A new climate-controlled facility designed to support a ground-breaking vertical farming project has officially launched.
Lesley Griffiths, minister for rural affairs, North Wales and Trefnydd, opened the Tech Tyfu Innovation Hub at M-Sparc on Anglesey.
Delivered by not-for-profit organisation Menter Môn, with support from the Welsh Government, the pilot programme was a success with growers in Gwynedd and Anglesey, who developed and supplied fresh micro greens to restaurants, hotels and consumers using sustainable, water-based hydroponic methods.
The second phase of the initiative will see 13 growing sites across Wales supported by the hub – which features a four-layer nutrient film technique rack system with a production capacity of 732 plant heads, flood and drain units, a grow room and a controlled environment chamber – in the next year.
Project manager Luke Tyler thanked the minister for attending and believes Tech Tyfu will play a major role in shaping the agri-technology economy nationwide, promoting food tourism, and strengthening supply chains.
“We are excited to open the new Innovation Hub, it will be pivotal in supporting the growers through research and development and horticulture training,” he said.
“From this cutting-edge facility we will trial new crops, growing methods, and equipment, working with academic and business partners to explore opportunities for crops and technology.
“We will also host an equipment library to encourage new growers to take their first steps into vertical farming without prohibitive costs.
“It was a pleasure to be able to demonstrate the progress made so far and our wider vision to the minister – we thank her again for supporting the project and visiting us today.”
The minister reinforced those words and said: “It’s great to see this innovation taking place on Anglesey with Welsh Government support.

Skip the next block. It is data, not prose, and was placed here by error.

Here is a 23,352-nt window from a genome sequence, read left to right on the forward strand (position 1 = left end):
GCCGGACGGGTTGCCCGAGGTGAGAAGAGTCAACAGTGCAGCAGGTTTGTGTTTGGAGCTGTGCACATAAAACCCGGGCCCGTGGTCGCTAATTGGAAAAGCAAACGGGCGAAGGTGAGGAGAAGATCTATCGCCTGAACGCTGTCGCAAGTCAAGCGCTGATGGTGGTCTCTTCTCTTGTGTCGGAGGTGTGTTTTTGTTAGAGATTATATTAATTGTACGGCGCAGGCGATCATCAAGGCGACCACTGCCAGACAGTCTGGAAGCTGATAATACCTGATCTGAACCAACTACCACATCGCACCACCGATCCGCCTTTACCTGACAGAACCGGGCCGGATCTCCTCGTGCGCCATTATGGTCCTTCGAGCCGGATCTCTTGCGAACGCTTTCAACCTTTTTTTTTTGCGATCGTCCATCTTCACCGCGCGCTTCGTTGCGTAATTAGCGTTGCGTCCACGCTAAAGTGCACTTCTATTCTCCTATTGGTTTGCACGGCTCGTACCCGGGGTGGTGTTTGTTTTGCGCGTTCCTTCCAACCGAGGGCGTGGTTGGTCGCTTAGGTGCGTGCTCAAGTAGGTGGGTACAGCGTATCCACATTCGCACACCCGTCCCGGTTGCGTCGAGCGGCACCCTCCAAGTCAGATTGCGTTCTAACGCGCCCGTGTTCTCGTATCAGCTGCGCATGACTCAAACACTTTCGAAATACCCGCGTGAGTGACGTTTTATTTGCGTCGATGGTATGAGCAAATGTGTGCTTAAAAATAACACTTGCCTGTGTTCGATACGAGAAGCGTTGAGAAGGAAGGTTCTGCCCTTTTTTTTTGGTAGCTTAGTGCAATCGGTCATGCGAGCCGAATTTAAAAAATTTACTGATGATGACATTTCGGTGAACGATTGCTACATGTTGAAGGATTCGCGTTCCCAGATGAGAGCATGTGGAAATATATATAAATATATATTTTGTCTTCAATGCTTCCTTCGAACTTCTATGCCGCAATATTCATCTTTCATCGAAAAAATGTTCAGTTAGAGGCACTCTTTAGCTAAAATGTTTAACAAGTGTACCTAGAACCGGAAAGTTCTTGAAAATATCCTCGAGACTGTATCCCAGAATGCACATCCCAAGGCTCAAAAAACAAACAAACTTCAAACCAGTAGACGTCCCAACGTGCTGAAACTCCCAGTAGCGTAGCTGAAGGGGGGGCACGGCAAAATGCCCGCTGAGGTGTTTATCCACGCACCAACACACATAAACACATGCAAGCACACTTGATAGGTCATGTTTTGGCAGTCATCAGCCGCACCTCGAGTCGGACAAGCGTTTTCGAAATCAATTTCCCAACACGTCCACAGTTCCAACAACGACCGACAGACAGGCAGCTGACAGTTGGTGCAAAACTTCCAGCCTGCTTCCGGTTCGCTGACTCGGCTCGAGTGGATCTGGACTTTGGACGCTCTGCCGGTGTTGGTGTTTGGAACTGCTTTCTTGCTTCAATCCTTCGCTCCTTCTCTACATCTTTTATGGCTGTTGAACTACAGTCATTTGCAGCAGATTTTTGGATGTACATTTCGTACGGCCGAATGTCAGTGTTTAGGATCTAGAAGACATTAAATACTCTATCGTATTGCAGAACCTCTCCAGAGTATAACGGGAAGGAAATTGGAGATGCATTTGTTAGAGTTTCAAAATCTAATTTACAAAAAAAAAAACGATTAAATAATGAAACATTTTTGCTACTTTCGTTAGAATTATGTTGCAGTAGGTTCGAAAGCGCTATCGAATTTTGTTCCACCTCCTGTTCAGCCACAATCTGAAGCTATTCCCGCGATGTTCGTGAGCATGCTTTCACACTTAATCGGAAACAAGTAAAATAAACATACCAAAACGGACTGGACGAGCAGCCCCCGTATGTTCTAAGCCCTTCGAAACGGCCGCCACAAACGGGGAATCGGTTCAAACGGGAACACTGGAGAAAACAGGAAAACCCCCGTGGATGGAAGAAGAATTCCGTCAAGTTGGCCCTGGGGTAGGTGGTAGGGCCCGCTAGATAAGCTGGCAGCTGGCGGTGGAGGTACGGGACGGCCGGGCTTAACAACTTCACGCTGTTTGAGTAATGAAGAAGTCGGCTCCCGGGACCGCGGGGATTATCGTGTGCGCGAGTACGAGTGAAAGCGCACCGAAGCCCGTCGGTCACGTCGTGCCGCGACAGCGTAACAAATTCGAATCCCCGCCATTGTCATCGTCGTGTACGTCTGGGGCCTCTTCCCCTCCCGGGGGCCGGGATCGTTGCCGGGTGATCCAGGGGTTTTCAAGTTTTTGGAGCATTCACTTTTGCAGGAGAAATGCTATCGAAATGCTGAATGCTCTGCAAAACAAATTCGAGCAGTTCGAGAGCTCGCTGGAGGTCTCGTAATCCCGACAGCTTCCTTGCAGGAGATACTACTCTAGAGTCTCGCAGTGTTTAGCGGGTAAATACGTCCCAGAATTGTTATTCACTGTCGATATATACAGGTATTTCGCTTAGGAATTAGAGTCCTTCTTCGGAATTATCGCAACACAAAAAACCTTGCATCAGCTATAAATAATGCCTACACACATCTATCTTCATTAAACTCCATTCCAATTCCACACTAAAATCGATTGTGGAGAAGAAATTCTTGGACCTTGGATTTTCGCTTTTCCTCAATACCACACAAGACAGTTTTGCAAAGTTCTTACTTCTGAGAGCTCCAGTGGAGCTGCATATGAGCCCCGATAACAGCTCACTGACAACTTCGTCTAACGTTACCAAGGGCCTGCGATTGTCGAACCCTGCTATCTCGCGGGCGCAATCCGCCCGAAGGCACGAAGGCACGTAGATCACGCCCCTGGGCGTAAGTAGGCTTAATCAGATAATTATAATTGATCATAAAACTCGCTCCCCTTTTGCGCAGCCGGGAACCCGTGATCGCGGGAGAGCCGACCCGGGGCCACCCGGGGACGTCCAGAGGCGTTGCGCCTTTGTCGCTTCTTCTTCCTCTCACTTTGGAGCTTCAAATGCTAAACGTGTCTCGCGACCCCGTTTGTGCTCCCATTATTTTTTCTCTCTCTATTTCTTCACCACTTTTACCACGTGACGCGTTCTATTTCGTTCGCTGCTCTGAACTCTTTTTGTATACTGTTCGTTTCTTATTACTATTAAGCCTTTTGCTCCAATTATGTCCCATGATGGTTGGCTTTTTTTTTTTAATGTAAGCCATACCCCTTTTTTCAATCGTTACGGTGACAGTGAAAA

“Vertical farming has the potential to cut the length of supply chains, increase food security and cut carbon emissions.
“The new Innovation Hub will ensure Wales will be at the cutting-edge of agri-technology and horticultural research, and I’m pleased to officially launch it.”
Vertical farming allows growers to control the environment of their crop, which improves water and nutrient use efficiency by up to an order of magnitude.
It also enables them to create conditions necessary to grow out of season crops, reducing pressure on the food supply chain as well as transport, packaging, and refrigeration costs.
Innovation Hub project officer, Molly Poulter, now looks forward to exploring further research and development opportunities over the coming months, providing farmers, businesses, and the food industry with more scope to diversify.
“The hub will bridge the gap between research and development and commercialisation, all of which complements our work on the scale-up project,” she said.
“The initial focus will be on supporting the 13 growers, and long-term we plan to help businesses in different areas of farming and agri-technology with their product and system ideas.
“We will also be looking at the systems and machinery here and the technology supplied to the growers, using feedback to advance that further, and running training courses so people can learn more about vertical horticulture.
“We will continue testing the programme and are excited to seeing how things develop.”